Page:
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Presidents Cup golf: Charlotte’s Webb Simpson, Brendon de Jonge face off

Ron Green Jr.
Ron Green Jr., a former Observer staff writer, will write golf columns occasionally for the newspaper.

DUBLIN, Ohio Brendon de Jonge and Webb Simpson live a few miles apart in south Charlotte and they’re friendly with each other, but they generally keep to their own orbits at home and on the PGA Tour.

This week, they’re on opposite sides in the Presidents Cup matches that begin Thursday at Muirfield Village Golf Club.

For both of them, it’s another checked-off item on their goals list. It’s Simpson’s third straight appearance on a U.S. team (two Presidents Cup and one Ryder Cup team) while it’s the first time de Jonge has played in the Presidents Cup.

Simpson gets a chance to team with his friend and fellow Wake Forest alum Bill Haas in a four-ball match in Thursday’s opening session against Adam Scott and Hideki Matsuyama.

For de Jonge, it’s a first-day pairing with Ernie Els going against Steve Stricker and tour rookie Jordan Spieth.

While Simpson has made a habit of making these teams, it’s a monumental moment for de Jonge, not just because it’s the Presidents Cup but because his sporting idol – fellow Zimbabwean Nick Price – is his captain.

A few years ago, when de Jonge was just learning his way around the PGA Tour, Price invited him to stay at his house during the Honda Classic in south Florida.

They had met and talked on the phone a few times, but the invitation to stay at Price’s home was almost overwhelming.

“(It) took a little bit of time to get comfortable,” de Jonge said. “Obviously, it was someone I’ve looked up to growing up so to be staying at his house was a little bit intimidating. But in saying that, he’s very, very easy to be around, very very accommodating and he’s got that Zimbabwean hospitality. So it was nice.”

Staying with Price during the Honda Classic has become a regular part of de Jonge’s tour schedule and he’s still blown away by the Claret Jug and PGA Championship trophies he sees at Price’s home. When he has golf-related questions, de Jonge said Price is among the first people he calls for advice.

This week, the introverted de Jonge has made himself comfortable in the International team room, in part because he’s one of seven first-time players on a side that desperately needs to be competitive. The International side has a 1-7-1 record since the matches began in 1994 and begins this year as the underdog.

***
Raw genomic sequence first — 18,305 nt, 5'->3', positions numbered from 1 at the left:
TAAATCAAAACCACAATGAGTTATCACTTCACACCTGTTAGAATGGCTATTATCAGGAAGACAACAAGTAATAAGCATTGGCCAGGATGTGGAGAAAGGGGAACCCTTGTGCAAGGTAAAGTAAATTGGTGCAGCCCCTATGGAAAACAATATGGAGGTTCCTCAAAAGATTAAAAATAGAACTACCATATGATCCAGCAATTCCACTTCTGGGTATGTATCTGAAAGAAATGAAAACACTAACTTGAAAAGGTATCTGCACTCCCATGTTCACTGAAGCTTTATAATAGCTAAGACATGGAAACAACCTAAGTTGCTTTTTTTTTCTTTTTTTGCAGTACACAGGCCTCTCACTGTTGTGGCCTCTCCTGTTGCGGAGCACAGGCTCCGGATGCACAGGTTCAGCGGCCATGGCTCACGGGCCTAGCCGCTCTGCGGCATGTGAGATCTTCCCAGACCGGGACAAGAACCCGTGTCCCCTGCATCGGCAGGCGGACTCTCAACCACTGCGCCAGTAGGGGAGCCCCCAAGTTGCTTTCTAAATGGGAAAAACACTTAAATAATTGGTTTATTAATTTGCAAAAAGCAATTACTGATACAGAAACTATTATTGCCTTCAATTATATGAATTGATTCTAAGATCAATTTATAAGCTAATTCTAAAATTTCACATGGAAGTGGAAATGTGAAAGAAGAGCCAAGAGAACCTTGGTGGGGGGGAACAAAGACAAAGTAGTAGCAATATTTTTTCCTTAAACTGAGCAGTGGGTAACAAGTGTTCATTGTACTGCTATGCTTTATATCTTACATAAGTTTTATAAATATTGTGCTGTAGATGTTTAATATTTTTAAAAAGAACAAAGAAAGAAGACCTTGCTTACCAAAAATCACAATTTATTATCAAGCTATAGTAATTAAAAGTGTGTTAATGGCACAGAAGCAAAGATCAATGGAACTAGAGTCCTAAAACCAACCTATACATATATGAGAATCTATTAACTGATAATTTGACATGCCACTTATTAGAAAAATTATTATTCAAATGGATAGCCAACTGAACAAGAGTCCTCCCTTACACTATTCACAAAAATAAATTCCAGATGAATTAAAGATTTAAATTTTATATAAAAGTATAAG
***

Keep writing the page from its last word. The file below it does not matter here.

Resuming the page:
de Jonge’s strength is his ability to make birdies. For the second consecutive year, de Jonge led the PGA Tour in total birdies, a testament to the number of tournaments he plays and his streaky nature on the course. Knowing it’s de Jonge’s first team competition since he was at Virginia Tech, Price paired him with the veteran Els just as he paired Cup rookie Marc Leishman with experienced Angel Cabrera.

“They are going to have to face the music,” Price said.

Simpson is familiar with the tune. It’s his third time on a national team in the last three years. He debuted at the Presidents Cup in Australia two years ago where he posted a 3-2 record. He was also on the U.S. Ryder Cup team last fall in Chicago where he went 2-2.

His pairing with Haas is something both players asked of captain Fred Couples. Their wives are friends, they share the same alma mater and they play regular practice rounds together.

“Last time at the Presidents Cup, we didn’t get to play together because he and Bubba played so well together,” Haas said. “The day he was picked (as one of two captain’s picks), he called me and said, ‘I want to play together.’ We’ve been talking about it for three or four weeks.”

What is it, beyond Wake Forest, that binds Simpson and Haas?

“He makes me laugh,” Simpson said. “I act like a kid all the time. I ask him if he wants to hear a joke and my jokes make 12-year olds laugh. When I get a laugh out of him, I know it’s a good thing. We love hanging out. It just kind of fits.”

CHIP SHOTS: Former Concord High star Cydney Clanton has played her way onto the LPGA Tour, earning her 2014 spot by virtue of her finish on the Symetra Tour this year. Clanton, who played collegiately at Auburn, finished fifth on the Symetra Tour money list. The top 10 on the money list earn their tour cards for next year.

The Symetra Tour also announced the Symetra Classic will return to Raintree Country Club May 22-24 next year, one of three tour stops in the Carolinas.

Ron Green Jr. is senior writer for Global Golf Post ( www.globalgolfpost.com) and a contributor to the Charlotte Observer. He can be reached at rongreenjr@gmail.com.
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